Zeno

March 26, 2019

 

 

 

Jonathan Zeno is a complex young man.

 

He enjoys theater and performing arts. In one of our classroom activities on nicknames, we learned that he is a dancer, although a knee injury kept us from seeing his moves. Zeno contributed deep, provoking and passionate ideas to each of our sessions. During the brainstorming week of "Changing the Narrative" he went back and forth with topics that interested him, but would always manage to circle back to Fred Hampton. He spoke of Hampton as a mentor or a sage elder who had life all figured out. To many of our questions, Zeno had a Hampton quote or reference. Fred Hampton, you may know, was the chairman of the Chicago chapter of the Black Panther Party who was murdered at the young age of 21.

 

Twenty one is significant. Fred Hampton was 21 when he was slain in 1969 - nearly fifty years ago. Jonathan Zeno is 21 years old in 2019. Two young, black men living 50 years apart, seeing the same challenges and struggles in their lives and communities. 

 

Those students who had worked with Zeno knew of his admiration of Hampton - they had heard all of the references before. During one brainstorming session in particular, in front of the white board that stretched from the floor to the ceiling, the "Changing the Narrative" students encouraged Zeno to go beyond Fred Hampton, and to share what he thought. "What do YOU think about this neighborhood?" What do YOU think about the struggles young men of color face today? What do YOU think, Zeno?"

 

As a historian, I could relate to Zeno. I could see that he was the historian of the group. Indeed, Zeno commented to me later that he would like to pursue an MA in history someday. Historians need context. Historians need to know time, space and place to understand any person or event. That's what makes historians tick. I could see the wheels turning in Zeno's head as the cohort challenged him to dig deeper, to go further; as they dared him to apply historical context to his current experience.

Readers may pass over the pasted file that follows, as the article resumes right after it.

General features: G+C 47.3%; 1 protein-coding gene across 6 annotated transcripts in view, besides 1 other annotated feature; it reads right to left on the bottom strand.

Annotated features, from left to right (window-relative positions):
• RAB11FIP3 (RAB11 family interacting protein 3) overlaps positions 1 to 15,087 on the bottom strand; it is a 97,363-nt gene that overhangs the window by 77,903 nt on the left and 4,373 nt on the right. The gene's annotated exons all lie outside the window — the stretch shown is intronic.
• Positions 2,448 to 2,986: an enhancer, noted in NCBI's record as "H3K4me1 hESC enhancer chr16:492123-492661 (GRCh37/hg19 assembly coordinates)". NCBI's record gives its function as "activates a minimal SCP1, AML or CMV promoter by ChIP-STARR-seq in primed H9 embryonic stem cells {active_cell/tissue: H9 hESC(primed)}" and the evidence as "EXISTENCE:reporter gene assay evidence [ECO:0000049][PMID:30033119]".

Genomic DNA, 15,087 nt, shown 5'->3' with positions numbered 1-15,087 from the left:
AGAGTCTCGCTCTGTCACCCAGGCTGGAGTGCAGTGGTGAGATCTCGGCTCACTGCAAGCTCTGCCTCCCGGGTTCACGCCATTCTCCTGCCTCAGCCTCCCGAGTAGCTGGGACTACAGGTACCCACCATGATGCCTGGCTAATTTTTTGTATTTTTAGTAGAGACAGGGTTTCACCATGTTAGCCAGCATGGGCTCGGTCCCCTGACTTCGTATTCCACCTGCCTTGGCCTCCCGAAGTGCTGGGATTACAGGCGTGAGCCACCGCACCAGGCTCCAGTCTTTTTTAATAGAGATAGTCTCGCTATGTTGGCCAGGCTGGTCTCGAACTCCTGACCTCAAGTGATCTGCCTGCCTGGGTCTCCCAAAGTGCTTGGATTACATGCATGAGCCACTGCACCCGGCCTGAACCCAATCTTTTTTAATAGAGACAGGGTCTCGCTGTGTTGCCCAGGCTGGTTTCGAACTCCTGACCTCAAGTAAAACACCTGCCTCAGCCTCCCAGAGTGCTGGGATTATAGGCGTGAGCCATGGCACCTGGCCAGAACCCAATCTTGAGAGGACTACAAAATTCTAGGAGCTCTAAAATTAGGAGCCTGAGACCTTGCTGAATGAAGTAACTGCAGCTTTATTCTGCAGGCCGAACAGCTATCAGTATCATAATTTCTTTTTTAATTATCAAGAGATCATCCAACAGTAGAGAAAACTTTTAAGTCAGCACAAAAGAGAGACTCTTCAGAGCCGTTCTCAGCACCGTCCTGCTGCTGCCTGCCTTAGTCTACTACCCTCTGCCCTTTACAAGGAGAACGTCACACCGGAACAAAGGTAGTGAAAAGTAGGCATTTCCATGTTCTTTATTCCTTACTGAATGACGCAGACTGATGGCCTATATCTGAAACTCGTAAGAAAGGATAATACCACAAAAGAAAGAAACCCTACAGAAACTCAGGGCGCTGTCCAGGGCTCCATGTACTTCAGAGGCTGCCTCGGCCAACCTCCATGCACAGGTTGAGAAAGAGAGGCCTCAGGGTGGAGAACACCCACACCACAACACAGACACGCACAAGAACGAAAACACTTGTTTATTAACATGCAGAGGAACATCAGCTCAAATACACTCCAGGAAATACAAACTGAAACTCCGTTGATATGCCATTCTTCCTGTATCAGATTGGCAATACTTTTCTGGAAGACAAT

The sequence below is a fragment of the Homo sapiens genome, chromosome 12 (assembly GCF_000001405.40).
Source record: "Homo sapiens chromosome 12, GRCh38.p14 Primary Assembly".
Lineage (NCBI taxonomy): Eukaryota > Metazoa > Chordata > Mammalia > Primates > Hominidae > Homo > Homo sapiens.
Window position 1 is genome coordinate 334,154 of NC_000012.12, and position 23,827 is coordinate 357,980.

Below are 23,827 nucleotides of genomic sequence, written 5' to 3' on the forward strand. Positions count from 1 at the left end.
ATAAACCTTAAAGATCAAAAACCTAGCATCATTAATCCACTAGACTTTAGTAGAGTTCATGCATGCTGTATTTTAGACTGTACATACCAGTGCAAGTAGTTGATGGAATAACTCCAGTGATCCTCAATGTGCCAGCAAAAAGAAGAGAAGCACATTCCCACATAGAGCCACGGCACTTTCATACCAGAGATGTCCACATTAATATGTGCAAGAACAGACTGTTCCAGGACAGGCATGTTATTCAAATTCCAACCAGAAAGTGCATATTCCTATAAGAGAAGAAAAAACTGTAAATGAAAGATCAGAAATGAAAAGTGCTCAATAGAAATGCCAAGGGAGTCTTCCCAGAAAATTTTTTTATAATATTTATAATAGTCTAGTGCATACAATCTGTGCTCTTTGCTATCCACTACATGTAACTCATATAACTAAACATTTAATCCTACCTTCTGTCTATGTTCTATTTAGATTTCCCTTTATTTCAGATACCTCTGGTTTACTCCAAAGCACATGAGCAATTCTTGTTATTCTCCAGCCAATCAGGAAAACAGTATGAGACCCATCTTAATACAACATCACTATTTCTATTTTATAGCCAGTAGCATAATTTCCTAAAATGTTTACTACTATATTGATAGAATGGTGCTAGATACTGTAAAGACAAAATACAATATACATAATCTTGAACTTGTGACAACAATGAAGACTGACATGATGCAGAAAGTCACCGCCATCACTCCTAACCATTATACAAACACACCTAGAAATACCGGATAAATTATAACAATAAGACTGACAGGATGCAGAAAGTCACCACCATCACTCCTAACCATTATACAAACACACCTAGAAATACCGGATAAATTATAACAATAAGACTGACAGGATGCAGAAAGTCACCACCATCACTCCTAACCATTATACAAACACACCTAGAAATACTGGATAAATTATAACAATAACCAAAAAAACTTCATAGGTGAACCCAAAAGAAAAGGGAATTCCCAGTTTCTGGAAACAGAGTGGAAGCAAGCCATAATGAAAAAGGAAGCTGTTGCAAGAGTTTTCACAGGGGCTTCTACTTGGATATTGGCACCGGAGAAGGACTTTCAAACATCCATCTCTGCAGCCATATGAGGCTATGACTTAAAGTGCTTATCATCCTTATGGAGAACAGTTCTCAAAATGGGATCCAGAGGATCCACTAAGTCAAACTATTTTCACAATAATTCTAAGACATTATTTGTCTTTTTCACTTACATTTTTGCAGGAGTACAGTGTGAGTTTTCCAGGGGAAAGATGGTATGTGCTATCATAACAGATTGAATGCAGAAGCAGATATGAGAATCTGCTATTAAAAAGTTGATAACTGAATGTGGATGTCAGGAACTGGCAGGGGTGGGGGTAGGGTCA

"Power Anywhere Where There's People"

Zeno decided that his segment would be a reading of Fred Hampton's speech, "Power Anywhere Where There's People." It is a favorite speech of his, and one Zeno had researched before, yet he continued to study and prepare. During recording week, the feeling of pressure of "doing the piece justice" or of "living up to Fred Hampton" was thick in the sound booth. Zeno read the speech and felt the speech, but was very critical of himself, feeling that he could be doing more. Zeno had lent his voice to other segments of the podcast with ease. He playfully impersonated Jay-Z in the credits and played the role of "Grandfather" in Blu's Fairytale (Episode 2). He is skilled as a performer and voice actor. But in reading the speech, Zeno was afraid he would not measure up to the historical icon. It is a feeling I know we can all relate to - the idea that somehow we do not or cannot measure up to the mentors we study and admire. If I could speak to my younger self, I would say that the mentors I admired are human, just like me. In working with Zeno, we hoped he would realize the knowledge, power and agency he possesses is profound. 

 

 

"A Place That Has Always Looked Like Me"

Jonathan Zeno grew up in Inglewood, CA. He has attended diverse schools in pursuit of his performing arts education; schools outside of his neighborhood. This experience has given him perspective and insight, which he shares in his segment. Listen to his impassioned reading of "Power Anywhere Where There's People," but listen to what comes after as well. He unpacks what the "mountaintop" means to him. He recognizes, although many others have paved the way before him, fighting systemic inequality is his fight, too. What I saw in this young man is a deep understanding and connection - across time, across cities, across people - with a firm footing in home, in "a place that has always looked like [him]."

 

In the end, Zeno performed an eloquent and passionate reading of his piece, and gave an equally passionate analysis of circumstances young men of color face today. In listening to his segment, I am reminded that we are influenced by so many that came before us, and also, that young people can deeply influence our ideas and direction now. It is one of my favorite pieces from the Changing the Narrative - Inglewood series, and I know you will be inspired as well. 

 

 

 

 

 

 

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